10 Palliative Care is the active, total care of patients at a time when their disease is not responsive to curative treatment. Control of pain or other symptoms, and of psychological, social and spiritual problems is paramount. The goal of palliative care is the achievement of best possible quality of life for patients, their families or other key people important to them. Many aspects of palliative care are also applicable earlier in the course of the illness (World Health Organisation, 1998)

11 Palliative Care for Children aims to:  achieve the best quality of life for children and their families/care givers across the continuum of care, from diagnosis to end of life care and bereavement support  keep the child well and symptom-free for as long as possible, in order that he may live as fully and as comfortable as possible  ensure holistic, compassionate care, addressing physical, psychological, social & spiritual needs of each individual child

12 So What Can you Do? Children with HIV need you to help them and their carers by:  Addressing their physical, emotional, social and spiritual needs  Keeping them healthy for as long as possible  Monitoring them regularly  Recognising, referring and helping to treat infections  Recognising and helping to manage symptoms  Supporting their carers  Liaising with the Professional Nurse and multidisciplinary team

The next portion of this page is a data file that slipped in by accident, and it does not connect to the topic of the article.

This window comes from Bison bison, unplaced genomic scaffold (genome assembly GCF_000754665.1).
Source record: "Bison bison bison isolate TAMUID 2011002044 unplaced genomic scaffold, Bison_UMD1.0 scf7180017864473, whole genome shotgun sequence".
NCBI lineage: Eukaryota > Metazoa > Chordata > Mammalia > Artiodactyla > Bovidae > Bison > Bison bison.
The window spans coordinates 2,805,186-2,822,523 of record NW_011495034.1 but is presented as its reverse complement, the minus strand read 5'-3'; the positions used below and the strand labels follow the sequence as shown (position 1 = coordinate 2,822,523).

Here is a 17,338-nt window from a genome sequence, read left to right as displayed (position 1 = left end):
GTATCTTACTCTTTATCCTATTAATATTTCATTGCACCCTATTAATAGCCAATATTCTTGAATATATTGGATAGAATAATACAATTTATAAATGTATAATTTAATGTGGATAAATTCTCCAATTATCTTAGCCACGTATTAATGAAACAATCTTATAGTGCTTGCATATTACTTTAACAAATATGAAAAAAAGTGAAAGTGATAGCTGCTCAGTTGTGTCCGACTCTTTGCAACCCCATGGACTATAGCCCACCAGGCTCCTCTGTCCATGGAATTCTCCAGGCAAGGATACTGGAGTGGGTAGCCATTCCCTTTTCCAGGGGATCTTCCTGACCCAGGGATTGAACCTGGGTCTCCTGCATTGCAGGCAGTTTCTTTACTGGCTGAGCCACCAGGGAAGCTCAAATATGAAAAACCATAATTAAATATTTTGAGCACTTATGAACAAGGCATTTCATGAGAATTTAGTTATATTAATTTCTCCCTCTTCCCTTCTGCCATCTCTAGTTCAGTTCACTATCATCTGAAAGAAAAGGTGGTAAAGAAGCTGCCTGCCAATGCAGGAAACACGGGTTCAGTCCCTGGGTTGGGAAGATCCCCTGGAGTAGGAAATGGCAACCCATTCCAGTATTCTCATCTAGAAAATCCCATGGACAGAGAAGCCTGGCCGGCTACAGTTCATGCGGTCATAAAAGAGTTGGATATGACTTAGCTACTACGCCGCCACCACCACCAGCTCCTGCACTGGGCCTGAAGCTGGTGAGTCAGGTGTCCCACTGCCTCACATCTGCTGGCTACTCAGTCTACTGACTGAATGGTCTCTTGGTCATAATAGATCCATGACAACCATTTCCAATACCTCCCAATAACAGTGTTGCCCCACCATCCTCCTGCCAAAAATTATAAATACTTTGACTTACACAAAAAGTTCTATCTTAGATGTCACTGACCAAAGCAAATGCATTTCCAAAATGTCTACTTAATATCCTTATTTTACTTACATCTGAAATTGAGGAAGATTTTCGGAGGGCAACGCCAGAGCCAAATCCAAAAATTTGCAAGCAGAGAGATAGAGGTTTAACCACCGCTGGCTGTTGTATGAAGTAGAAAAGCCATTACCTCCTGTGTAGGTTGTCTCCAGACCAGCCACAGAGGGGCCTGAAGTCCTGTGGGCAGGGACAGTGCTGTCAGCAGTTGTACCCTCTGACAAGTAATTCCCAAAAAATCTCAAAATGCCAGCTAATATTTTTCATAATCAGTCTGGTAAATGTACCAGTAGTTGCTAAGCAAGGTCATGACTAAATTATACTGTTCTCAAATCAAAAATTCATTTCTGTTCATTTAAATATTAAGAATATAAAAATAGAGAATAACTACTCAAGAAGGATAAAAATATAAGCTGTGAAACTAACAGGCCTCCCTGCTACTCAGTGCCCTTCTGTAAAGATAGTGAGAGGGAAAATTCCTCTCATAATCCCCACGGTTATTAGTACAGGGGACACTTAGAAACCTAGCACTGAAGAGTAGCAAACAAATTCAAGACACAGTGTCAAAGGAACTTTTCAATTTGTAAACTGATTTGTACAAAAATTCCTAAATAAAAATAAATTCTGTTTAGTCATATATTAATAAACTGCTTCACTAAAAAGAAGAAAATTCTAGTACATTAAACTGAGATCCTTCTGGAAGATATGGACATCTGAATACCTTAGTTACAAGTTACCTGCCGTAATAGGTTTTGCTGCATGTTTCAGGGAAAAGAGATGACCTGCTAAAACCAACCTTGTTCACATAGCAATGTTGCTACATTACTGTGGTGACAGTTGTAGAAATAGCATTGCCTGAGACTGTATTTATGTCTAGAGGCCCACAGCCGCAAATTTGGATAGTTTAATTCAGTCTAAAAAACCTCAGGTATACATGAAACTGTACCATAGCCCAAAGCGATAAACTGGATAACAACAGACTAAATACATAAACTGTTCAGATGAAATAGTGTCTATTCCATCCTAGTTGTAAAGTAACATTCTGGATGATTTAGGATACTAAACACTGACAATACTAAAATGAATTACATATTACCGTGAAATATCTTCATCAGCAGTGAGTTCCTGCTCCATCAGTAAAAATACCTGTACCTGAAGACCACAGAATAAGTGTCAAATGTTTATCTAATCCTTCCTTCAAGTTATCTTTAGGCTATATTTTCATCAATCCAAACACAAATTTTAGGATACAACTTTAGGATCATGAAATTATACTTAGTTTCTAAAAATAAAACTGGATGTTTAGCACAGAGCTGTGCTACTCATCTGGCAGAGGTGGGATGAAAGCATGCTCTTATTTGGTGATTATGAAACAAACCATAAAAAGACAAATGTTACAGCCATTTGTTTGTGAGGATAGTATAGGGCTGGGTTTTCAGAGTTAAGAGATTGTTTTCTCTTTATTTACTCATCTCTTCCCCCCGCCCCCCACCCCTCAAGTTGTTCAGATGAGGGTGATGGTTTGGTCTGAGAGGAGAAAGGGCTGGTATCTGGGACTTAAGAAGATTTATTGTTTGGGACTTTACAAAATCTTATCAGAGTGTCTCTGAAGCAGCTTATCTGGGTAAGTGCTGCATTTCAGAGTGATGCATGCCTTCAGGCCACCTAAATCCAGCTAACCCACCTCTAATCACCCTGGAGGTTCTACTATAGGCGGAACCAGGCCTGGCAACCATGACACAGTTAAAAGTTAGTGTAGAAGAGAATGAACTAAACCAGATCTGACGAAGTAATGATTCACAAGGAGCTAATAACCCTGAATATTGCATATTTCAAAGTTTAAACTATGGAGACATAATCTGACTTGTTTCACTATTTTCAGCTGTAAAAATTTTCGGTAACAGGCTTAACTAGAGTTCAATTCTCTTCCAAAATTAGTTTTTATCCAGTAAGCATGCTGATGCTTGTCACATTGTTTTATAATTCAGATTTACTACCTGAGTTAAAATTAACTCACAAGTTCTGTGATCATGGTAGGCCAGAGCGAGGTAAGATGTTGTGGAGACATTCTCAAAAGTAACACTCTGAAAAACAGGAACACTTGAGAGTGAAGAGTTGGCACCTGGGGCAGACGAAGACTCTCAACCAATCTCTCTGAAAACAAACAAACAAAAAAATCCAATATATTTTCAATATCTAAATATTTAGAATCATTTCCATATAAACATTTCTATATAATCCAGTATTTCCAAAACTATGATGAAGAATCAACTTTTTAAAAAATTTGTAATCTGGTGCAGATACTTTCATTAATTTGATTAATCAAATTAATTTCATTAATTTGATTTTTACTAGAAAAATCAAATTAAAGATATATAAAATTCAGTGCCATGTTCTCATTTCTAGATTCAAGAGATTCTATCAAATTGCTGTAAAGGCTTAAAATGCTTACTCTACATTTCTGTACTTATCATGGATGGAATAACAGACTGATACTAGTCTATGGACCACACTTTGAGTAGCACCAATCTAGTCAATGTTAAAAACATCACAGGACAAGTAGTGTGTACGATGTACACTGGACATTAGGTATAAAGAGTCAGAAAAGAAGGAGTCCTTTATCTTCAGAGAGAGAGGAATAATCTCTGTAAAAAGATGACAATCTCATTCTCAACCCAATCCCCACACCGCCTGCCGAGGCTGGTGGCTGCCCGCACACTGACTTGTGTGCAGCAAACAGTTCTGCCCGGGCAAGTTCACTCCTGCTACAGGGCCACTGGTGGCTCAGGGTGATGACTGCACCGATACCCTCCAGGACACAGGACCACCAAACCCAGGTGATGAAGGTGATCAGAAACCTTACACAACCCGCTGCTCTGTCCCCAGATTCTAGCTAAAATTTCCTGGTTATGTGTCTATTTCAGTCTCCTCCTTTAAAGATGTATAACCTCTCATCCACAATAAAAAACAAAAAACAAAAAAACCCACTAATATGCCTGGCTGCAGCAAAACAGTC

13 Promote Good Nutrition  Plays a central role in keeping children with HIV well for as long as possible  Essential for maintaining a strong immune system and helping children fight off infections  Children with HIV have greater nutritional requirements than uninfected children

14 Promote Good Nutrition Children with HIV need you to educate their care givers about:  the importance of good nutrition in promoting health  the nutritional values of local, available foods  preparation of local foods that maximises nutritional value  hygiene measures required in food preparation  and to recognise and refer children with malnutrition

15 Monitor Growth  The child’s weight should be recorded on the Road to Health Chart  Check the child has been weighed  Identify any causes for concern as early as possible  Refer any concerns ©TALC

16 Vitamin A Supplements All children should be given vitamin A supplements to prevent severe illness First dose:  Not breastfed - at 6 weeks  Breastfed – any time after 6 months of age Thereafter: should be given every 6 months to ALL children Severe Malnutrition or Persistent Diarrhoea: AN extra dose should be given for treatment UNLESS a dose has been given in past month